Do you convey all key elements of Alexander Technique at your first meeting? Well, I tried – and it was over dinner!
How did this come about
As I explained a little of the Technique over breakfast, both presumed that they were slumping, and each straightened up, and over-tightened their back muscles as a result. This response is very common when attention is drawn to posture. Gerta went on to explain her worries about lifting up her young grand-children. She also teaches for 8 hours a day, frequently having to quickly react to a barrage of questions.
There was only one short opportunity for me to directly work with Gerta. There was much laughter given our language difficulties. She did understand clearly the importance of 'going up', and she used a metaphor of a balloon tied to her head to describe this. To my surprise, she also uses semi-supine regularly, and said that she learned it in Pilates. I demonstrated how the monkey position can be used to lengthen and widen the back.
Alexander over dinnerWe talked a lot more about Alexander Technique when the four of us were dining that night. I had earlier been reading about the distinguishing features of the Technique according to Patrick MacDonald, an early Alexander teacher (MacDonald 1988, 1989). We had a lot of fun as I explained his points, and illustrated them as best I could at our table.
- Recognition of the force of habit
- Inhibition and non-doing
- Recognition of faulty sensory awareness
- Sending directions
- The primary control
HabitOver our drinks, we discussed how habits become ingrained from early childhood, and that they are unique to each of us. I demonstrated how most of us unnecessarily raise our head to drink or eat, instead of simply lowering the jaw. Of course, raising the head can be associated with a tightening of the neck.
InhibitionNow soup came. We discussed less stressful ways of taking and answering questions. I suggested that Gerta could remind herself of the balloon keeping her tall, and also be aware of the whole room including behind, above and to the sides – and even to talk to them as well as direct to the audience. This would all encourage being present, and allowing time to pause for milliseconds when out front. This would be worth practicing in everyday situations, rather than trying to remember it when teaching.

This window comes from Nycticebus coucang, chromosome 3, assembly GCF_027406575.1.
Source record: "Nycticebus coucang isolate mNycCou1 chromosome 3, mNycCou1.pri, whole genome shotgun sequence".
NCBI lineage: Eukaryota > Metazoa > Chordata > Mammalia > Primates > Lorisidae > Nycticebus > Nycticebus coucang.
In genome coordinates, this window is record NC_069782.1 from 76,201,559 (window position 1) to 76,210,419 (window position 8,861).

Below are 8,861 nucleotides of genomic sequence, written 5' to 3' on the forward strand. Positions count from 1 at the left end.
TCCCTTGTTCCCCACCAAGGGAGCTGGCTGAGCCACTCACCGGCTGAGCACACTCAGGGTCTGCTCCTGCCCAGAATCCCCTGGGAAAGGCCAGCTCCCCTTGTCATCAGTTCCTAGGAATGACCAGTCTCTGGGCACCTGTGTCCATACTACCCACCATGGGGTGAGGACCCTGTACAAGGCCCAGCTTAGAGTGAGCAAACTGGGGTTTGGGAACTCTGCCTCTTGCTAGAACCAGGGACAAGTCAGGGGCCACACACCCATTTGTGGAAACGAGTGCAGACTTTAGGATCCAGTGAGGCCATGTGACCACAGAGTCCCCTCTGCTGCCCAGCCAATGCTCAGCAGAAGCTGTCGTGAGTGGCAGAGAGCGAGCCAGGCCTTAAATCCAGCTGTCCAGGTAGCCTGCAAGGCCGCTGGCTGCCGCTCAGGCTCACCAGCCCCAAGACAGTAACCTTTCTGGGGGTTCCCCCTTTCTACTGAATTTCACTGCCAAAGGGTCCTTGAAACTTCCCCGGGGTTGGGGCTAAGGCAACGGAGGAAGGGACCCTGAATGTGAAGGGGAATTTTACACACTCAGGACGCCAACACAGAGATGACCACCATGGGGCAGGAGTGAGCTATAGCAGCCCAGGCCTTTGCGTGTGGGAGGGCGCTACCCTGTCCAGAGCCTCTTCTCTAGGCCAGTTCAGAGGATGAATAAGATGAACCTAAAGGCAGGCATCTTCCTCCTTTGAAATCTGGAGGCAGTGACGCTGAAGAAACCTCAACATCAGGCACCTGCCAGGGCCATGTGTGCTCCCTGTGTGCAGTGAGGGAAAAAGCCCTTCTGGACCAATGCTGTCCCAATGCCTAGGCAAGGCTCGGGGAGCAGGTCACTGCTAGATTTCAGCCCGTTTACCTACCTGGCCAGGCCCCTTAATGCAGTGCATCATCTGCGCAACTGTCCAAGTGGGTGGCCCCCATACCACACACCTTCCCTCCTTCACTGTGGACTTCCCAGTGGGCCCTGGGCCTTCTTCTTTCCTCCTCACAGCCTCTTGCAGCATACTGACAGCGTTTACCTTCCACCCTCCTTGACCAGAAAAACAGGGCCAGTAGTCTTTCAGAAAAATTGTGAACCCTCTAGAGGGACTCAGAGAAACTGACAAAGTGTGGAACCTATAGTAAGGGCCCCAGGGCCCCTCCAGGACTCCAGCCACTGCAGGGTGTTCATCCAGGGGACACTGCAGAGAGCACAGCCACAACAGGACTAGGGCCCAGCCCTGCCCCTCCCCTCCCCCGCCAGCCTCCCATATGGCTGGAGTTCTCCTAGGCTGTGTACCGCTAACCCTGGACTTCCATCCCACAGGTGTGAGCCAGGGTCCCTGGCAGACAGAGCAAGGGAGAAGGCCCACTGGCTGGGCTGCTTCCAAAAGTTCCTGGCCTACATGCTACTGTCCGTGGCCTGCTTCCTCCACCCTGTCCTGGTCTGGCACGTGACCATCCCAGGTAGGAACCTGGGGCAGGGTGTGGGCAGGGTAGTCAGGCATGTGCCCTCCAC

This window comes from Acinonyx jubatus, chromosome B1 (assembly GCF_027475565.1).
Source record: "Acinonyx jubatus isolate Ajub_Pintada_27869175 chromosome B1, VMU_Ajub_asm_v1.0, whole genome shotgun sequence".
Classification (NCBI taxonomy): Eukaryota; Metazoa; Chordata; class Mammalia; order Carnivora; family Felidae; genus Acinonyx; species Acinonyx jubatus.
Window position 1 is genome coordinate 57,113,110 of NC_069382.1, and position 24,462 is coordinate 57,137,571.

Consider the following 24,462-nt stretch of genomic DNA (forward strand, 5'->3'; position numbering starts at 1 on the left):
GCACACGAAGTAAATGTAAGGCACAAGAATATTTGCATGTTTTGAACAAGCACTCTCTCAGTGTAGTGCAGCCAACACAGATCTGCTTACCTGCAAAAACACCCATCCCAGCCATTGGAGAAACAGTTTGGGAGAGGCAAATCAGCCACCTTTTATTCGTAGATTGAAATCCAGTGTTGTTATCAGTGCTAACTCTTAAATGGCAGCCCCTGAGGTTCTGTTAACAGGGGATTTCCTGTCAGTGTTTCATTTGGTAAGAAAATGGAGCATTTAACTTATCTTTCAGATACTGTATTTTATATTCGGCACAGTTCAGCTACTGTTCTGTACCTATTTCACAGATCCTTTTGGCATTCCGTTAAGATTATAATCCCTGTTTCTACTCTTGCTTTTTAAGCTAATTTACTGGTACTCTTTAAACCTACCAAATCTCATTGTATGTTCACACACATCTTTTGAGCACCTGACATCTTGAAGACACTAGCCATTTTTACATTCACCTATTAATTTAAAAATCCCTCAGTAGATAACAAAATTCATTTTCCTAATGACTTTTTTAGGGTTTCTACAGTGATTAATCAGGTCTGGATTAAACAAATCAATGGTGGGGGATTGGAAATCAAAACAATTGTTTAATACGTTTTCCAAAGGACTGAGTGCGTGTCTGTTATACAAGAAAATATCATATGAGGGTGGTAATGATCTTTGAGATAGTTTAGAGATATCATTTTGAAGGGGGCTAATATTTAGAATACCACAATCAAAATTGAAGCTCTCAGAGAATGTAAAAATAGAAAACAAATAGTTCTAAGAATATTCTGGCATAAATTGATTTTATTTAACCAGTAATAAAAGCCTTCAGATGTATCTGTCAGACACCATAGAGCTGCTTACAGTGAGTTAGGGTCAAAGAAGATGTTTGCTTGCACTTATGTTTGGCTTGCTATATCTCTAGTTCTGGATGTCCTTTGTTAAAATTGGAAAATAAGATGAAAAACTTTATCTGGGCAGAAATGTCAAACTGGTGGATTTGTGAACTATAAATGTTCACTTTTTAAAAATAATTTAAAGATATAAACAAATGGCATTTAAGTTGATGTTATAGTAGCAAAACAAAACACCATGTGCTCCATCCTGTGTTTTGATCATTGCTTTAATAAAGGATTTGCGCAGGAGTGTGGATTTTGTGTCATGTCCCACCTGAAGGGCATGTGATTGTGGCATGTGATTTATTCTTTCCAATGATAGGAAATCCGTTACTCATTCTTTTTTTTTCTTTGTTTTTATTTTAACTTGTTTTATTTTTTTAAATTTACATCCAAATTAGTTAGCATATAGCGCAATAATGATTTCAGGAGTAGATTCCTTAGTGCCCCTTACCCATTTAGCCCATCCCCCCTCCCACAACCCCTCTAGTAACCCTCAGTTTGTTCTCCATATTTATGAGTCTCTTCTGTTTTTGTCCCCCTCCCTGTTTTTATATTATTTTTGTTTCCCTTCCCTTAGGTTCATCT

Faulty sensory awareness
Primary controlI used Alexander's words : "Allow your neck to be free, in such a way that the head can move forward and up, and in such a way that the back can lengthen and widen". This captures the appropriate relationship between head and spine, but adds a mental dimension – "allowing" as opposed to "doing". Teacher extraordinaire David Gorman says primary control means many things to many people – I'll explore primary control more closely in a later blog.
Was I mad to try this?Did I give too much information over the course of the meal –the equivalent of one lesson? It was a lot to absorb, so I later sent Gerta an email with websites for Alexander teachers in Germany, and a list of MacDonald's five points. And I also sent her this blog as a courtesy and to reinforce what we'd discussed.
Did it confuse you, or introduce too many new terms? Well, I hope to make Alexander Technique clearer in these blogs over the next few months, or you can jump ahead through searching other sites (start with http://www.austat.org.au/ or http://www.alexandertechnique.com/). However, reading about it isn't a substitute for the full experience of Alexander Technique. I can only encourage you to try lessons with me or another
ReferencesMacDonald, P.J. 1988 'On giving directions, doing and non-doing' The Alexander Journal No. 9 Summer 1988, pp.4-11.
Macdonald, P. 1989 The Alexander Technique as I see it. Rahula Press (The Alpha Press), United Kingdom.